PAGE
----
June 10, 2013
It seemed like the Blue Jays had a small draft of their own prior to the third round last year, with two first round selections, three choices in the compensation round and a second round pick. This year, however, with the elimination of the compensation round and the lack of extra selections altogether, the Blue Jays had just two picks in the first two rounds. The Jays rolled the dice with their third round pick last year, selecting two-sport star Anthony Alford, before pioneering the draft strategy of essentially punting their picks from rounds from 4-10 to free up slot money to spend on their higher picks. While 2012 fourth rounder Tucker Donahue is currently pitching for the Lansing Lugnuts, the Blue Jays’ fifth and sixth round picks from last year, Brad Delatte and Eric Phillips, combined to appear in just nine games and are both no longer with the organization.
It appears to be more of the same this year but starting in the third round. The Blue Jays managed to save roughly $250,000 in slot money when they signed 2012 first-round pick D.J. Davis last year, but signs point to them having to pay over slot to pry their first rounder this year, Phil Bickford, away from his commitment to Cal State Fullerton, so they’ll need all the pool money they can get.
3rd round, 83rd overall: Patrick Murphy, RHP – Hamilton HS (Arizona)
Big and strong at 6-foot-4 and 210 pounds, Murphy was making his way up Arizona state rankings before partially tearing his UCL in late April, according to azcentral. The young right-hander opted for Tommy John surgery two months later and remains a question mark, as he didn’t pitch at all this past high school season. As Baseball America noted, Blue Jays area scout Blake Crosby has a bit of a history with the pitcher, as Murphy had a teammate in 2012 by the name of Mitch Nay, who the Jays drafted in the compensation round last year.
Had Murphy not gotten injured there was speculation that he could have been as high as a second round pick, since he can touch low-90s with his fastball while already showing a feel for a changeup and curveball. An Oregon commit, the Jays appear to have all the leverage here since the likelihood of Murphy being handed a scholarship is probably slim. With a slot value of $650,800 for this pick, the Blue Jays should pad their bonus pool nicely if/when Murphy signs.
4th round, 115th overall: Evan Smith, LHP – Montgomery HS (Alabama)
After throwing for the Blue Jays in a camp last month, Smith seemed to fit the bill to be selected by Toronto in the fourth round. Long and lean, the 6-foot-5 southpaw has a good pitcher’s frame but there are concerns about his delivery going forward. Smith’s a two-pitch pitcher at the moment, throwing a low-90s fastball (that used to top out at 86) as well as a slider. He’ll toss a two-seam version of his fastball at times but will look to add a third pitch, likely a changeup, when he starts his pro career.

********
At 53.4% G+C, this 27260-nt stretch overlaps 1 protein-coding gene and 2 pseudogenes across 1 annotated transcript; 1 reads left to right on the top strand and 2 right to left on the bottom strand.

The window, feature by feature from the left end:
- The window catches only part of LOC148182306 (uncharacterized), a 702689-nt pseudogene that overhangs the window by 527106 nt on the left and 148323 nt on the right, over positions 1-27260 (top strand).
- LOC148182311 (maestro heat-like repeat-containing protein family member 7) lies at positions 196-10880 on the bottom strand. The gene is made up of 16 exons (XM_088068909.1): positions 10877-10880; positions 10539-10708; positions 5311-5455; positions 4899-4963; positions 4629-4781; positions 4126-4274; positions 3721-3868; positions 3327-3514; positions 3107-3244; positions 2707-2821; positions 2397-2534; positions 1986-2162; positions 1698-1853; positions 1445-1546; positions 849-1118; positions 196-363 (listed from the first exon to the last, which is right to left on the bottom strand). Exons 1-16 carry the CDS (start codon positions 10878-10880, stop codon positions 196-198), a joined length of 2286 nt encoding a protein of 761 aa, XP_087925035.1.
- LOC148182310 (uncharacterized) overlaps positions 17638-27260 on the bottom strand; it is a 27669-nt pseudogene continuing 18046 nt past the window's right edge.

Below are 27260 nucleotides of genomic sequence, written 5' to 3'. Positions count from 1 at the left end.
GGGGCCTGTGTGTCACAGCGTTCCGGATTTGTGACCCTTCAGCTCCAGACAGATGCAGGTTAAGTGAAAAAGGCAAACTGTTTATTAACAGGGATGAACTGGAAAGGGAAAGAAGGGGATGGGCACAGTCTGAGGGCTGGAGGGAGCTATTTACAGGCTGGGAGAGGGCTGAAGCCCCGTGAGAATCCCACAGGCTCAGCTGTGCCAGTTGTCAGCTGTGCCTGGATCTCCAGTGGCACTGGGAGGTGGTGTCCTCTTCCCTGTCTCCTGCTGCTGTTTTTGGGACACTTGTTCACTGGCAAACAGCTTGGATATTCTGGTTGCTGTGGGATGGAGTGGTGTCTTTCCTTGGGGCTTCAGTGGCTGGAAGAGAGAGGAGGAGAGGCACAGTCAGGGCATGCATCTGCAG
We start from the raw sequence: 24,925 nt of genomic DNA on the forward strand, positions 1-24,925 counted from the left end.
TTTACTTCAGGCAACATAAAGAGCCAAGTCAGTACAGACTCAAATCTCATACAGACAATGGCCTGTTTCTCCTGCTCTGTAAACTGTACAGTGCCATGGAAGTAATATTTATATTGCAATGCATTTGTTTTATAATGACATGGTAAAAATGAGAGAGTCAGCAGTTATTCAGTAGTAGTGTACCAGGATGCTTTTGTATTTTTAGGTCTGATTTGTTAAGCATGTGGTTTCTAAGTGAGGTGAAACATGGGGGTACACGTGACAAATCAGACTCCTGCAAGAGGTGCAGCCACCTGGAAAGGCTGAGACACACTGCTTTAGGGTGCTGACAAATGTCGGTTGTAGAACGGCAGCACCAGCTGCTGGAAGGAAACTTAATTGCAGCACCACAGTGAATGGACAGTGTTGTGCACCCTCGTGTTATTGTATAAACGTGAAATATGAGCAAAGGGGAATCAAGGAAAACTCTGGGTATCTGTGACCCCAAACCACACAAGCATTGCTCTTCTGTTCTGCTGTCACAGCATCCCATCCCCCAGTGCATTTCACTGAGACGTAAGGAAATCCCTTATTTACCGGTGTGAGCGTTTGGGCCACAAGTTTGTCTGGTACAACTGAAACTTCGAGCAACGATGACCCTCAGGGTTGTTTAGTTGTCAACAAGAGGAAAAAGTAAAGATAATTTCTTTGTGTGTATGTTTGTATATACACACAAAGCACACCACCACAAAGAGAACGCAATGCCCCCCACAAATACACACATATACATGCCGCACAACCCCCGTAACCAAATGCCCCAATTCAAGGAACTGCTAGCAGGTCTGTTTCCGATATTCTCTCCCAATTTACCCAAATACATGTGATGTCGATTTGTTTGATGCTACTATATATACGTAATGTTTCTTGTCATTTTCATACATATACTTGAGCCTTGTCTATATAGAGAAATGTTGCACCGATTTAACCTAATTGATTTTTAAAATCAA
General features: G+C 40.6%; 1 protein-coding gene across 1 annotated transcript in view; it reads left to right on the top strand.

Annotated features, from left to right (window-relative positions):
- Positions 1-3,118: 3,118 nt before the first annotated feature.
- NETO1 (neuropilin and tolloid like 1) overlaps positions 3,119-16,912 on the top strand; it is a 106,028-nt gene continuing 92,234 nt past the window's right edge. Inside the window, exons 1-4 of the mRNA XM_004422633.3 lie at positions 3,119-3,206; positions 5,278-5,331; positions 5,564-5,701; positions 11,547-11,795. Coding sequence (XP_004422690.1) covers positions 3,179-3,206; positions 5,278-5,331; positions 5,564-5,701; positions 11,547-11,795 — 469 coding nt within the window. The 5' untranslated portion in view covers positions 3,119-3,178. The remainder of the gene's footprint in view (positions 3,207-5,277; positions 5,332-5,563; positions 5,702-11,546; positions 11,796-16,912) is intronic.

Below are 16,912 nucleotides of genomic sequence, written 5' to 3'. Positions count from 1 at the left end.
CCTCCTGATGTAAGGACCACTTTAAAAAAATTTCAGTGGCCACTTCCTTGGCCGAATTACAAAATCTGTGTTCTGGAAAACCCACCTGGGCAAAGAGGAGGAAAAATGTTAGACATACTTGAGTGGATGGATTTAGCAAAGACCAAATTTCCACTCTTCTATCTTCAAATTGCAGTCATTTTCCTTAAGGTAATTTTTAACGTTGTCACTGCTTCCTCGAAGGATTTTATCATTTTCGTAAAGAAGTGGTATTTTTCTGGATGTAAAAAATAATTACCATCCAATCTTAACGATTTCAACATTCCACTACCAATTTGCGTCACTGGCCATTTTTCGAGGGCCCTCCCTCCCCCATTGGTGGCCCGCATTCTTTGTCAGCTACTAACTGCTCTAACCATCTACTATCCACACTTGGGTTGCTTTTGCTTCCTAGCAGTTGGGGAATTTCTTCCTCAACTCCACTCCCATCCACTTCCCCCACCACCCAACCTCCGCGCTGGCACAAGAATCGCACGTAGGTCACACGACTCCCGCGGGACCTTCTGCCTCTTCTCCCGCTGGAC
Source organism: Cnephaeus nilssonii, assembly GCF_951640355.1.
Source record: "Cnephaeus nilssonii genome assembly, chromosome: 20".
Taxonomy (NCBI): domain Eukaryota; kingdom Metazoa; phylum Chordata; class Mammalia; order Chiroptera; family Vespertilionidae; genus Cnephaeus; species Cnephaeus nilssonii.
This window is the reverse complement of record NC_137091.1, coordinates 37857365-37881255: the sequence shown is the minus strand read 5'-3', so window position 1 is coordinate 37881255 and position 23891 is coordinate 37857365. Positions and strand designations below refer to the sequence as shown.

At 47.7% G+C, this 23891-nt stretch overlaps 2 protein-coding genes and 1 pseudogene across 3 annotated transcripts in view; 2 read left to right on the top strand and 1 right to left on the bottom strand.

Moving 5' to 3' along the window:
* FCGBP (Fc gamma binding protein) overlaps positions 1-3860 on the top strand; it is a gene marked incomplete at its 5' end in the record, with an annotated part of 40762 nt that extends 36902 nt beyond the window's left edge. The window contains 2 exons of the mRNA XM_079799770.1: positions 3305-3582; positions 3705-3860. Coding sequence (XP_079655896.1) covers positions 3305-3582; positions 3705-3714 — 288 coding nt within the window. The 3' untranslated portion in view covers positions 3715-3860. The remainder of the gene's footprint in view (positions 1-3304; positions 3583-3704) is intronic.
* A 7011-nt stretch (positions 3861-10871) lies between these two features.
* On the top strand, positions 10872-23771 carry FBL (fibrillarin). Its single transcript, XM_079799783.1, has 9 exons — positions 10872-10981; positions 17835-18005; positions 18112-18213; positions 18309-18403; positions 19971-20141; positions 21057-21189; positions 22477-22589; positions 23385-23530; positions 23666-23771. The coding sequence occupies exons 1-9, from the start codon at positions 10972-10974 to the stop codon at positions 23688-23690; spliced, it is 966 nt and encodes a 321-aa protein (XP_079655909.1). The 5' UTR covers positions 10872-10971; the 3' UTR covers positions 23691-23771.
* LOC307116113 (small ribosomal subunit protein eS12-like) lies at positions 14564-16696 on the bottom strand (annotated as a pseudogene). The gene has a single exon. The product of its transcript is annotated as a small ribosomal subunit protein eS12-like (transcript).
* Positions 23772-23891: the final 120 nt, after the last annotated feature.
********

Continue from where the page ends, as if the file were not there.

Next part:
Although he was committed to nearby Faulkner State Community College, Smith is set to sign with the Jays and report to mini camp on Tuesday, according AL.com. With this pick having a slot value of $446,100, the Blue Jays are likely planning on signing Smith for well below that figure.
From Baseball America: “Smith may have to have a delivery overhaul but has shown raw arm strength and hand speed to spin a breaking ball. Some scouts believe he’ll need two years in Rookie ball.”
5th round: Daniel Lietz, LHP – Heartland CC (Illinois)
Lietz failed to draw interest from any major league team out of high school, but when his fastball increased from the mid-80s to low-90s while at Heartland Community College this year, teams started paying attention. The 6-foot-2 Illinois native just turned 19 years old and still has room to grow. The Jays should continue to bank money toward their overall bonus pool with Lietz, as his draft position has a slot value of $334,000 and Lietz is a sure sign, getting ready to report to Blue Jays camp on Tuesday, according to nwi.com.
Via MLB.com: “Lietz also throws a slider, changeup, splitter and curveball. His slider and changeup both have the potential to be Major League-average offerings. Lietz isn’t afraid to pitch to contact with his fastball and has a good feel for pitching.”
6th Round: Matt Boyd, LHP – Oregon State (Oregon)
The third straight southpaw taken by the Blue Jays, Boyd was drafted in the 13th round by the Reds last year but chose not to sign and return to Oregon State. After finding success as a reliever in his first three years with the Beavers, Boyd became a starter this year and went 10-3 with a 2.15 ERA and 109 strikeouts in a team-high 121 1/3 innings. At 6-foot-3 and 217 pounds, Boyd has a durable frame and shows a four-pitch mix of fastball, slider, curveball and changeup. As a college senior, signing with the Jays should be a no-brainer for Boyd.
From Baseball America: “He pitched in the 88-92 mph range this spring, topping out at 94, after touching 96 out of the bullpen on the Cape. He also offers good deception and angle to the plate. Boyd’s main issue is that he lacks a true out pitch, which ultimately would limit him to the back of a rotation or a relief role.”